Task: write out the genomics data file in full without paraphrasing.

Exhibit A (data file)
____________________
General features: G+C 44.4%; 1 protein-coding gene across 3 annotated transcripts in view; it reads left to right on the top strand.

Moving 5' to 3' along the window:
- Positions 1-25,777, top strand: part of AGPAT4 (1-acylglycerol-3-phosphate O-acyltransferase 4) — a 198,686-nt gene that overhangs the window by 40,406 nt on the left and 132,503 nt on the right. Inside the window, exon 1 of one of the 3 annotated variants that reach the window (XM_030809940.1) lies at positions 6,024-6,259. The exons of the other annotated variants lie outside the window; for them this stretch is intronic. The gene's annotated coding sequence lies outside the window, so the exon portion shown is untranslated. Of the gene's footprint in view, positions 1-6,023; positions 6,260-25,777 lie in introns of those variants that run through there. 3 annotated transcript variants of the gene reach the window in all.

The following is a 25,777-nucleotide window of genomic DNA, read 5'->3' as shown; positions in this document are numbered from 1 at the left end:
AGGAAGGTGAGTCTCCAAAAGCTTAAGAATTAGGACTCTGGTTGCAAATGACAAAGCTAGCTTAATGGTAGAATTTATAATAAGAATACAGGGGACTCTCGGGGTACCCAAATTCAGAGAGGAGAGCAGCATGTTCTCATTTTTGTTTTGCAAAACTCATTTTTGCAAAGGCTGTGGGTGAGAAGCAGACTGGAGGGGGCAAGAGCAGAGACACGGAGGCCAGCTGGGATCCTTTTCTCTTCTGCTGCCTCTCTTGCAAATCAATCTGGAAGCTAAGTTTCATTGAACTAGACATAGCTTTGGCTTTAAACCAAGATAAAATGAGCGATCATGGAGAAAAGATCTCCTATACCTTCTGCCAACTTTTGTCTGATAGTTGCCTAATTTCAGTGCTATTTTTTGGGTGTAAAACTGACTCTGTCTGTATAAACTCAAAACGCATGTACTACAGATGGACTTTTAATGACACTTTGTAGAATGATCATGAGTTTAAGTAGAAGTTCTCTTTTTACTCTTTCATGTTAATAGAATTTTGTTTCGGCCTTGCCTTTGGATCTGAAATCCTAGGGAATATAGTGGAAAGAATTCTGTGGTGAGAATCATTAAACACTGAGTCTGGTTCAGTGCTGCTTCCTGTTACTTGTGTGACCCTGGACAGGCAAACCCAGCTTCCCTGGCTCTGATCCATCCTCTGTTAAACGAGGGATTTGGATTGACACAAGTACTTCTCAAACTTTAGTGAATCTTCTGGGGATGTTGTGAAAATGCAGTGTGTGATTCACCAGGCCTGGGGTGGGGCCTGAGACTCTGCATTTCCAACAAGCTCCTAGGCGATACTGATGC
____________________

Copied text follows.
General features: G+C 44.4%; 1 protein-coding gene across 3 annotated transcripts in view; it reads left to right on the top strand.

Moving 5' to 3' along the window:
- Positions 1-25,777, top strand: part of AGPAT4 (1-acylglycerol-3-phosphate O-acyltransferase 4) — a 198,686-nt gene that overhangs the window by 40,406 nt on the left and 132,503 nt on the right. Inside the window, exon 1 of one of the 3 annotated variants that reach the window (XM_030809940.1) lies at positions 6,024-6,259. The exons of the other annotated variants lie outside the window; for them this stretch is intronic. The gene's annotated coding sequence lies outside the window, so the exon portion shown is untranslated. Of the gene's footprint in view, positions 1-6,023; positions 6,260-25,777 lie in introns of those variants that run through there. 3 annotated transcript variants of the gene reach the window in all.

The following is a 25,777-nucleotide window of genomic DNA, read 5'->3' as shown; positions in this document are numbered from 1 at the left end:
AGGAAGGTGAGTCTCCAAAAGCTTAAGAATTAGGACTCTGGTTGCAAATGACAAAGCTAGCTTAATGGTAGAATTTATAATAAGAATACAGGGGACTCTCGGGGTACCCAAATTCAGAGAGGAGAGCAGCATGTTCTCATTTTTGTTTTGCAAAACTCATTTTTGCAAAGGCTGTGGGTGAGAAGCAGACTGGAGGGGGCAAGAGCAGAGACACGGAGGCCAGCTGGGATCCTTTTCTCTTCTGCTGCCTCTCTTGCAAATCAATCTGGAAGCTAAGTTTCATTGAACTAGACATAGCTTTGGCTTTAAACCAAGATAAAATGAGCGATCATGGAGAAAAGATCTCCTATACCTTCTGCCAACTTTTGTCTGATAGTTGCCTAATTTCAGTGCTATTTTTTGGGTGTAAAACTGACTCTGTCTGTATAAACTCAAAACGCATGTACTACAGATGGACTTTTAATGACACTTTGTAGAATGATCATGAGTTTAAGTAGAAGTTCTCTTTTTACTCTTTCATGTTAATAGAATTTTGTTTCGGCCTTGCCTTTGGATCTGAAATCCTAGGGAATATAGTGGAAAGAATTCTGTGGTGAGAATCATTAAACACTGAGTCTGGTTCAGTGCTGCTTCCTGTTACTTGTGTGACCCTGGACAGGCAAACCCAGCTTCCCTGGCTCTGATCCATCCTCTGTTAAACGAGGGATTTGGATTGACACAAGTACTTCTCAAACTTTAGTGAATCTTCTGGGGATGTTGTGAAAATGCAGTGTGTGATTCACCAGGCCTGGGGTGGGGCCTGAGACTCTGCATTTCCAACAAGCTCCTAGGCGATACTGATGC